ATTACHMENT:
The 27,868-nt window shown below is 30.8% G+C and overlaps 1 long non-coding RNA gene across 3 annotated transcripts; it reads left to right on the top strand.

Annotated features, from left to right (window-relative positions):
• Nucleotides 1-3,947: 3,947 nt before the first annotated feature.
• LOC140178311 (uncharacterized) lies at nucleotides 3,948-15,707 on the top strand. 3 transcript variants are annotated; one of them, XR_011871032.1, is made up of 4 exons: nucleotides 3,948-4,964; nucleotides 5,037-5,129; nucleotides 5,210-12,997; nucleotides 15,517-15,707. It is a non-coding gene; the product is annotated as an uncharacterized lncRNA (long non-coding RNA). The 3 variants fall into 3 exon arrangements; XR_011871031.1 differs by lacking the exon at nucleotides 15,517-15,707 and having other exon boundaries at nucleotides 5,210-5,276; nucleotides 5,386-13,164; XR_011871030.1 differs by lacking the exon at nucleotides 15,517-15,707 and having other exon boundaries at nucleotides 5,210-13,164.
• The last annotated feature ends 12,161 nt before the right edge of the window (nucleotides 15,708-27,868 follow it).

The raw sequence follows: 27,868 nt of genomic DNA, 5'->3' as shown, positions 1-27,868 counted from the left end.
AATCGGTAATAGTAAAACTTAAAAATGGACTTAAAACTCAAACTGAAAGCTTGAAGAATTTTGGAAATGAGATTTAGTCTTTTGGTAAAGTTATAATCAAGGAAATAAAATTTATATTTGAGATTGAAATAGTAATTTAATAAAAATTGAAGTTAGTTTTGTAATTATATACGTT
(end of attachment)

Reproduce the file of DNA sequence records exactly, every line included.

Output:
The 27,868-nt window shown below is 30.8% G+C and overlaps 1 long non-coding RNA gene across 3 annotated transcripts; it reads left to right on the top strand.

Annotated features, from left to right (window-relative positions):
• Nucleotides 1-3,947: 3,947 nt before the first annotated feature.
• LOC140178311 (uncharacterized) lies at nucleotides 3,948-15,707 on the top strand. 3 transcript variants are annotated; one of them, XR_011871032.1, is made up of 4 exons: nucleotides 3,948-4,964; nucleotides 5,037-5,129; nucleotides 5,210-12,997; nucleotides 15,517-15,707. It is a non-coding gene; the product is annotated as an uncharacterized lncRNA (long non-coding RNA). The 3 variants fall into 3 exon arrangements; XR_011871031.1 differs by lacking the exon at nucleotides 15,517-15,707 and having other exon boundaries at nucleotides 5,210-5,276; nucleotides 5,386-13,164; XR_011871030.1 differs by lacking the exon at nucleotides 15,517-15,707 and having other exon boundaries at nucleotides 5,210-13,164.
• The last annotated feature ends 12,161 nt before the right edge of the window (nucleotides 15,708-27,868 follow it).

The raw sequence follows: 27,868 nt of genomic DNA, 5'->3' as shown, positions 1-27,868 counted from the left end.
AATCGGTAATAGTAAAACTTAAAAATGGACTTAAAACTCAAACTGAAAGCTTGAAGAATTTTGGAAATGAGATTTAGTCTTTTGGTAAAGTTATAATCAAGGAAATAAAATTTATATTTGAGATTGAAATAGTAATTTAATAAAAATTGAAGTTAGTTTTGTAATTATATACGTT